About Us » Our Origins

ACS Distance Education is a family owned and operated business; based in Australia, with a second office in England and staff working from across Australia and the UK.

It all started in January 1979, when John Mason a graduate and casual lecturer at Burnley Horticultural College, was confronted by the fact that thousands of people were applying to study horticulture courses at Burnley, but only a tiny proportion had any chance of getting offered a place in a course. The plain fact was that there simply weren’t sufficient gardening or horticulture courses being offered anywhere in Melbourne.

Having studied a distance education course himself with RMIT, John was aware of the potential of correspondence courses. He enlisted support from the then principal, Brian Pell, and attempts were made to secure support for Burnley to develop distance education. After six months of no results, and prompted by a colleague at Council of Adult Education, John sat down and wrote a 100 hour foundation course in horticulture which he called “Horticulture I”. This was advertised in the national gardening magazine called Your Garden; and from one small advertisement, 37 people enrolled.

In those early days, course notes were printed on A4 sheets, on a second hand stencil printer (Stencils were cut using an old, borrowed typewriter) (pictured).

  Despite the very basic nature of the equipment and materials used; the courses were backed up with access to the best professional advice right from those early days. The student and their learning experience was given absolute top priority then, and nothing has changed in that respect, right up to today.

In 1982 the school moved from typing courses onto stencils, to storing them in computers (well before most colleges); and notes began to be printed on computer printers. By the early 90’s the quality of printed notes had improved greatly, as had the range and quantity of courses. ACS had moved into delivering courses in agriculture, health and fitness, writing, business, environmental management and more. By the mid 90’s the courses were also being delivered online.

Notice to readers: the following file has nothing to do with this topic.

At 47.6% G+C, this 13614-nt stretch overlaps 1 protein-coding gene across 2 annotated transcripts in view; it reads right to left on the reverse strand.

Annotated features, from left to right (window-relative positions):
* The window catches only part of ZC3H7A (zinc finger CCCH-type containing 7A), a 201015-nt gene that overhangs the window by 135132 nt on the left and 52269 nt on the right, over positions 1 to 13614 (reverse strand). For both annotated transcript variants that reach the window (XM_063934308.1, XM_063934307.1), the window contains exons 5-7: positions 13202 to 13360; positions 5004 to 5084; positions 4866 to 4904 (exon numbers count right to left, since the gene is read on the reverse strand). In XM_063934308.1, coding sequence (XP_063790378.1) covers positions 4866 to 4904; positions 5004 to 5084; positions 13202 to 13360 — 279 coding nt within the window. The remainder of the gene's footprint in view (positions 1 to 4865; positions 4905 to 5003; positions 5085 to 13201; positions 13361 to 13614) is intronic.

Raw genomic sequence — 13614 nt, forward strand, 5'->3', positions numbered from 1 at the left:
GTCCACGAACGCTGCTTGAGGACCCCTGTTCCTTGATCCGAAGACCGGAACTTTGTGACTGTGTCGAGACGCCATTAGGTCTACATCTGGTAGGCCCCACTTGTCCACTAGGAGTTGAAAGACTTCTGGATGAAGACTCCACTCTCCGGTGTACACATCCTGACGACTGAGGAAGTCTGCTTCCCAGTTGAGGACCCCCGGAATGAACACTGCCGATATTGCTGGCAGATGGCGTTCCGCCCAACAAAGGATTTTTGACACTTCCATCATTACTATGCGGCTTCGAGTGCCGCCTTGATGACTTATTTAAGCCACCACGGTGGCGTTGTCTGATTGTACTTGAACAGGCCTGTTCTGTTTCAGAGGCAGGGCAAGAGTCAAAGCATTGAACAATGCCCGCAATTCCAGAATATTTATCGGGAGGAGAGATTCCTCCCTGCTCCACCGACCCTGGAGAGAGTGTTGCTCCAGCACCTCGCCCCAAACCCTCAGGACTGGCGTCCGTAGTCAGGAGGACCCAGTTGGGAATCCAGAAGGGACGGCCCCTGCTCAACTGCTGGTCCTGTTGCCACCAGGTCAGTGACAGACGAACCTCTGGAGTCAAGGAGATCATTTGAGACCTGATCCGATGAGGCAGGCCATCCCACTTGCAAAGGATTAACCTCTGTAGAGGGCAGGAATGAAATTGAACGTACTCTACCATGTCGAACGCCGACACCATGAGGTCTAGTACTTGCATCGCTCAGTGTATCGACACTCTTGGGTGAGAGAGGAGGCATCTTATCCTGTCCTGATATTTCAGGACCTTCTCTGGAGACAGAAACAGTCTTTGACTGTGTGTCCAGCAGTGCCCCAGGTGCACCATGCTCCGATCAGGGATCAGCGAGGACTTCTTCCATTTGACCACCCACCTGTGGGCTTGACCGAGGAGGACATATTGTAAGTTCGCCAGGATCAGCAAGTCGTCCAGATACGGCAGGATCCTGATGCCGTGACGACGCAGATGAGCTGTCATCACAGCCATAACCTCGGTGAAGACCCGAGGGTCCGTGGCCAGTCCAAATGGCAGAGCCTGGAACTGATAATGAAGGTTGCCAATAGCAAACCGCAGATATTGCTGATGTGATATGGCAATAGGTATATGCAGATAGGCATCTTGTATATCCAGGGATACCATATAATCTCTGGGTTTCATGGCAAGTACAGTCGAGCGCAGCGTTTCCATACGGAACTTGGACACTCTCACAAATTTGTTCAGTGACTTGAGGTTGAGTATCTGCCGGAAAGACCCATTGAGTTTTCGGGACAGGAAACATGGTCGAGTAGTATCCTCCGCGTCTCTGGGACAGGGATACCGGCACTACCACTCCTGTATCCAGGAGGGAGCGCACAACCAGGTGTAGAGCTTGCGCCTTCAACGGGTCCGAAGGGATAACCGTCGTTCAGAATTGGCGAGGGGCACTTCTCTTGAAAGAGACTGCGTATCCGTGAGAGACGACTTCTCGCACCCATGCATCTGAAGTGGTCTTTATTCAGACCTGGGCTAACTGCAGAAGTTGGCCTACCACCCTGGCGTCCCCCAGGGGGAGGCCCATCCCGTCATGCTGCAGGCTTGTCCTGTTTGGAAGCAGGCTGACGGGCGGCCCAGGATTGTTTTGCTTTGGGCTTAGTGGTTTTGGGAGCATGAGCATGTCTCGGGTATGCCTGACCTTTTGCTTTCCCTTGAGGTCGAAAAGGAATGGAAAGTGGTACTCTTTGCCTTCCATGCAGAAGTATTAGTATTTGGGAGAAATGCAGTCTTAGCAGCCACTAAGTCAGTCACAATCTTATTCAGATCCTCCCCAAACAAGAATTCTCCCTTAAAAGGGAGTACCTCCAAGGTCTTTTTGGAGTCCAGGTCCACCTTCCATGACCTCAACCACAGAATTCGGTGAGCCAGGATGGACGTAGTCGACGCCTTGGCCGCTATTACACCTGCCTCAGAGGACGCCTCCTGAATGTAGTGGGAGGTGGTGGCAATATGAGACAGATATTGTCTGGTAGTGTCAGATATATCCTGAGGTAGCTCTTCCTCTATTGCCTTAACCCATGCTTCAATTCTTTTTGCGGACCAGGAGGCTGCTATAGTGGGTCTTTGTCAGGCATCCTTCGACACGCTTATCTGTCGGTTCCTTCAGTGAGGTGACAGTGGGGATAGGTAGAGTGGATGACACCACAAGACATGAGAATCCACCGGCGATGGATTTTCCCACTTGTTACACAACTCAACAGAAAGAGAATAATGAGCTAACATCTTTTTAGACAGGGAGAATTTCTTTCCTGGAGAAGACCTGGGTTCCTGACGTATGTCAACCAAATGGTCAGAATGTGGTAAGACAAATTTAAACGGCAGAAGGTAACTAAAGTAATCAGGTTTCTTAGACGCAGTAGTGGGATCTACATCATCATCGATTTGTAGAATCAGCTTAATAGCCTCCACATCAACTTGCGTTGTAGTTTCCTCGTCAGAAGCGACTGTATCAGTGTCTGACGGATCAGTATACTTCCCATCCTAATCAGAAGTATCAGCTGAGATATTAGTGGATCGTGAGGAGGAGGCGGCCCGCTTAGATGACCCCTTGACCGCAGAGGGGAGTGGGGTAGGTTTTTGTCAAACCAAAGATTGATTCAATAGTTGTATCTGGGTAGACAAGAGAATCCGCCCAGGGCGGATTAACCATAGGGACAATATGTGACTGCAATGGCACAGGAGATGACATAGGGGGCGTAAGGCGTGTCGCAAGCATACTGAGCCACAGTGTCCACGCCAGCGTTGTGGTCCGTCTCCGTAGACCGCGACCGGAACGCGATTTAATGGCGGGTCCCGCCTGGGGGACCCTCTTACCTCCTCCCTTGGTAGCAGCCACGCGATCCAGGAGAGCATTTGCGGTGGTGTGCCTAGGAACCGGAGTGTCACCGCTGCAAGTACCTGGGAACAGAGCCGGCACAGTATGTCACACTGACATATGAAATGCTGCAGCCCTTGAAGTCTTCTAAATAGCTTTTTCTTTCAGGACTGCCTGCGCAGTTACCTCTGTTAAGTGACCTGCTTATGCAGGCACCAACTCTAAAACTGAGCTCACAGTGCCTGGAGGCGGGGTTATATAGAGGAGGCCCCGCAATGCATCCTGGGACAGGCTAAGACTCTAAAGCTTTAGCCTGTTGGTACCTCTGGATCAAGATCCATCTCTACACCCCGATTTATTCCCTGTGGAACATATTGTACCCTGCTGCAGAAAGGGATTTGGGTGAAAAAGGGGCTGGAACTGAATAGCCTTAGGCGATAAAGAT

Over the years since then, courses have been revised and updated over and over, and software systems have been developed in house to manage student records, deliver courses and much more.

Our Style of Education

We've always focused more on helping people learn, rather than getting them qualified.

Qualifications have some value, but we've always understood that success in business or career will come to those who have better knowledge and skills; irrespective of how well qualified they are. Many people make the same basic mistake in developing their careers, in focusing too much on getting qualifications and not enough on actual learning.

The school started as an independent institution, outside of mainstream education; offering learning experiences that are different to what others offer, backed by support services that strive to be better than what others offer. Our graduates are many and for those who apply themselves to learning; we can offer learning experiences that really work.

If you are looking for an easy way to gain a qualification; there are far easier ways to get a qualification. If you want to learn though; it is going to take effort on your part -wherever you study. Our graduates consistently tell us they learned more studying here than in courses they undertook elsewhere.

We understand that having information in your head doesn’t mean it will remain there a month later; or that you will be able to see the possibilities for using that information and have an awareness of how to apply it.

  • Some schools put information into you head, test it before you forget it then give you a qualification.
  • We make sure you understand, remember and begin to see ways of using what you study.

Our Past

ACS has been in involved in many things over the years. The principal (John Mason) and staff have written thousands of magazine articles and more than 200 books. We organised and ran trade shows, provided consultancy services to businesses and have supported professional and trade associations.

The principal still serves as president of the International Accreditation and Recognition Council, and is a board member on the Australian Garden Council.

The school continues to write for publishers in both the UK and Australia on a regular basis.

We have always believed that we need to be involved with the "real world", beyond education, if we are to teach students how to function in that "real world" beyond education.

Some of our staff meeting with a delegation from the Peking Correspondence School in 2005

John Mason (left) with colleagues; all fellows of the Australian Institute of Horticulture, in 2013